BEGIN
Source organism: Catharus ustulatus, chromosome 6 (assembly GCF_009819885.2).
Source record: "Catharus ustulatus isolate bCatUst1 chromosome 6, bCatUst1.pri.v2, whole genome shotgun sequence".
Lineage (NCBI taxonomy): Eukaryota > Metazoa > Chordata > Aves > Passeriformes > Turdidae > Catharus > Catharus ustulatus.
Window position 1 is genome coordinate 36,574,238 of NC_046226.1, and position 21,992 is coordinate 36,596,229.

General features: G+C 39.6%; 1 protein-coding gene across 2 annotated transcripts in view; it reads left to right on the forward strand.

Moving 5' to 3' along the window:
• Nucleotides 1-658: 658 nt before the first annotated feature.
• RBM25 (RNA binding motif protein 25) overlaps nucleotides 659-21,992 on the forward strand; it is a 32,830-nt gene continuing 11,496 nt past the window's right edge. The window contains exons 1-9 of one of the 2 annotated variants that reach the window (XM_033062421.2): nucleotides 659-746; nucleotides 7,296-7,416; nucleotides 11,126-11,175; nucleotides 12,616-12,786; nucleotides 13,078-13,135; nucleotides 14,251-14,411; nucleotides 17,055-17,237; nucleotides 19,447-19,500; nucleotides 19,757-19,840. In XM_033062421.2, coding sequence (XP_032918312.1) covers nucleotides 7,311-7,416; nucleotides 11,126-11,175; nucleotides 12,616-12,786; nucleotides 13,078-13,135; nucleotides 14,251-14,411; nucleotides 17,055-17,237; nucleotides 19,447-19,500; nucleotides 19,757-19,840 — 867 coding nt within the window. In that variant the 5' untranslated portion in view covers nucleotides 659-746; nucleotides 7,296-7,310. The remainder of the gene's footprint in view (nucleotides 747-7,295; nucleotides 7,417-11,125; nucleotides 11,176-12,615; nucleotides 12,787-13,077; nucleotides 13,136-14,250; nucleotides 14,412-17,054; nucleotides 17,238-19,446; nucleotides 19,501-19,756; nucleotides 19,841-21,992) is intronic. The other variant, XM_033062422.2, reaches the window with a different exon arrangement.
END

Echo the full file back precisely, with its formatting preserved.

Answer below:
Source organism: Catharus ustulatus, chromosome 6 (assembly GCF_009819885.2).
Source record: "Catharus ustulatus isolate bCatUst1 chromosome 6, bCatUst1.pri.v2, whole genome shotgun sequence".
Lineage (NCBI taxonomy): Eukaryota > Metazoa > Chordata > Aves > Passeriformes > Turdidae > Catharus > Catharus ustulatus.
Window position 1 is genome coordinate 36,574,238 of NC_046226.1, and position 21,992 is coordinate 36,596,229.

General features: G+C 39.6%; 1 protein-coding gene across 2 annotated transcripts in view; it reads left to right on the forward strand.

Moving 5' to 3' along the window:
• Nucleotides 1-658: 658 nt before the first annotated feature.
• RBM25 (RNA binding motif protein 25) overlaps nucleotides 659-21,992 on the forward strand; it is a 32,830-nt gene continuing 11,496 nt past the window's right edge. The window contains exons 1-9 of one of the 2 annotated variants that reach the window (XM_033062421.2): nucleotides 659-746; nucleotides 7,296-7,416; nucleotides 11,126-11,175; nucleotides 12,616-12,786; nucleotides 13,078-13,135; nucleotides 14,251-14,411; nucleotides 17,055-17,237; nucleotides 19,447-19,500; nucleotides 19,757-19,840. In XM_033062421.2, coding sequence (XP_032918312.1) covers nucleotides 7,311-7,416; nucleotides 11,126-11,175; nucleotides 12,616-12,786; nucleotides 13,078-13,135; nucleotides 14,251-14,411; nucleotides 17,055-17,237; nucleotides 19,447-19,500; nucleotides 19,757-19,840 — 867 coding nt within the window. In that variant the 5' untranslated portion in view covers nucleotides 659-746; nucleotides 7,296-7,310. The remainder of the gene's footprint in view (nucleotides 747-7,295; nucleotides 7,417-11,125; nucleotides 11,176-12,615; nucleotides 12,787-13,077; nucleotides 13,136-14,250; nucleotides 14,412-17,054; nucleotides 17,238-19,446; nucleotides 19,501-19,756; nucleotides 19,841-21,992) is intronic. The other variant, XM_033062422.2, reaches the window with a different exon arrangement.